This year, my nephew had his feeding tube removed for the first time in his six-year-old life. He has only recently learned how to swallow well enough to rely on regular food rather than formula for his regular nutrition, and it is really a wonderful and joyous thing to watch him eat and enjoy and be nourished by food. Baruch Hashem; not only have I watched him grow and flourish, but I have come to better appreciate the simple but necessary act of eating.

I finished my cancer treatment. Thank God! The entire experience affected me and my family...hopefully for the better. I appreciate my life, my situation, my family all that much more. I try to count each blessing and not get all worked up about little things--or big things--that don't really matter in the long run. If you have your health, you have everything. I've given up the "achievement" rat race and tried to embrace things that have more meaning to me.

My husband lost his job and felt compelled to take one out of state. I am not sure if this will end our already rocky marriage and I am not sure if leaving me as a single parent will damage my ability to finish graduate school or advance in a career that requires travel. I feel like my personal and professional futures are very uncertain.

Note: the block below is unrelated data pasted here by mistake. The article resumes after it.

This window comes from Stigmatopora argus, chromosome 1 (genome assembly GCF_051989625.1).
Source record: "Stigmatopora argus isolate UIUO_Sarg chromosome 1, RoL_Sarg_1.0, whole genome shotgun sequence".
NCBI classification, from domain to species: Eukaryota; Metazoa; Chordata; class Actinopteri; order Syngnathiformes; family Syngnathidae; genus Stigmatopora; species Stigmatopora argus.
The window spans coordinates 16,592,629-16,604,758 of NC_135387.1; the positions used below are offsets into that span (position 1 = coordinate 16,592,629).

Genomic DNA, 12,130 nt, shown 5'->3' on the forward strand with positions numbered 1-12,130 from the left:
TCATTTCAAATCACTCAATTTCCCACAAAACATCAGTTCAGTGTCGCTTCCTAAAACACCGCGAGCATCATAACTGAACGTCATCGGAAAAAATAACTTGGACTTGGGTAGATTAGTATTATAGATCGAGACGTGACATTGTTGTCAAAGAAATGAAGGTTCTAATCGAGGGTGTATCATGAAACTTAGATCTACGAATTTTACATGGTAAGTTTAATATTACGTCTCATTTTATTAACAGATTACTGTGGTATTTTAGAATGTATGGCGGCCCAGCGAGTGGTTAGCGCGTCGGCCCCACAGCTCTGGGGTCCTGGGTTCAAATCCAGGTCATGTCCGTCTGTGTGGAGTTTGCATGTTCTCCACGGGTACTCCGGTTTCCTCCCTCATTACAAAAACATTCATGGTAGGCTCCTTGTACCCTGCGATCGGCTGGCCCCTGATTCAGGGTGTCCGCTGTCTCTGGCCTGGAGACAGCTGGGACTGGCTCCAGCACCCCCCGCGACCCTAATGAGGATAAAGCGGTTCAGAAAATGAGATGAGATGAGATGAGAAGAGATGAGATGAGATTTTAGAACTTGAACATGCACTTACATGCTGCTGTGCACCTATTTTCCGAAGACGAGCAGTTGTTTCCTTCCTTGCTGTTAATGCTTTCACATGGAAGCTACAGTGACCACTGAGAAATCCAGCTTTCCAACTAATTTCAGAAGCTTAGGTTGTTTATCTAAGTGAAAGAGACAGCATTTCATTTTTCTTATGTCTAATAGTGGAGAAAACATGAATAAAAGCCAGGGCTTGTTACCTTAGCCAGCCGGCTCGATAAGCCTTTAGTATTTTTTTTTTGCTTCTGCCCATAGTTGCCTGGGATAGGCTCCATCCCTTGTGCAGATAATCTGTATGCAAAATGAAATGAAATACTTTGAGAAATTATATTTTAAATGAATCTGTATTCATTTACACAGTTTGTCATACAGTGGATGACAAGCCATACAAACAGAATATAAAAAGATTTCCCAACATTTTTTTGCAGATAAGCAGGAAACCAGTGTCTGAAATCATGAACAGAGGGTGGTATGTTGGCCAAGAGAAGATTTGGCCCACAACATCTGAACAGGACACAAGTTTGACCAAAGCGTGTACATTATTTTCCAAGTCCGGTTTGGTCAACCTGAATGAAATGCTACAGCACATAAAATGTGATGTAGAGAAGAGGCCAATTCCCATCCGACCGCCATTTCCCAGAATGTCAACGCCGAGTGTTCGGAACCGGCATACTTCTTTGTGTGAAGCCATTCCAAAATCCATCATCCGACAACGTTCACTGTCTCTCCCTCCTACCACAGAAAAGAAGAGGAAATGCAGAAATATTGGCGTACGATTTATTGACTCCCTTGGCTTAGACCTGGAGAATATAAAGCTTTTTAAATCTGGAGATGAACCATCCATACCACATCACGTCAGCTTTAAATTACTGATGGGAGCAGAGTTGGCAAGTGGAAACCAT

We came to a consensus that I will not live forever, and handled legal documents to prepare for that event. No one likes the subject, but it is a necessary conversation with your adult children.

This has been a year remarkably free of milestones, with the exception of the completion of my oral reconstruction, we are pretty much exactly where we were a year ago. But the oral reconstruction was big, and because of needing tweaks, still not 100% complete. The coming year will be big, with my daughter entering middle school, and the whole process to find the best placement.

First of all, moving in together with my boyfriend has made me extremely happy and I feel grateful for it. Other milestones have probably been a consequence of us moving; my parents have let us have our peace.

The major milestone that happened this year was going to Texas to help begin the closing of Joan and Bill's house. Gathered with Gary's family I felt a real sense of family and began to look back on my own family relationship and my anger. I was prompted by that experience to seek to heal my own family relationship.

Within the past year (more or less), my sister had her first child (the first in his generation), and I got married. Having these two positive events helped bring my family out of some tense times, and now people comment on what a happy and loving family we are. The whole family traveled to my area for my recent wedding, and I was reminded of that love and of my continued commitment to all of them.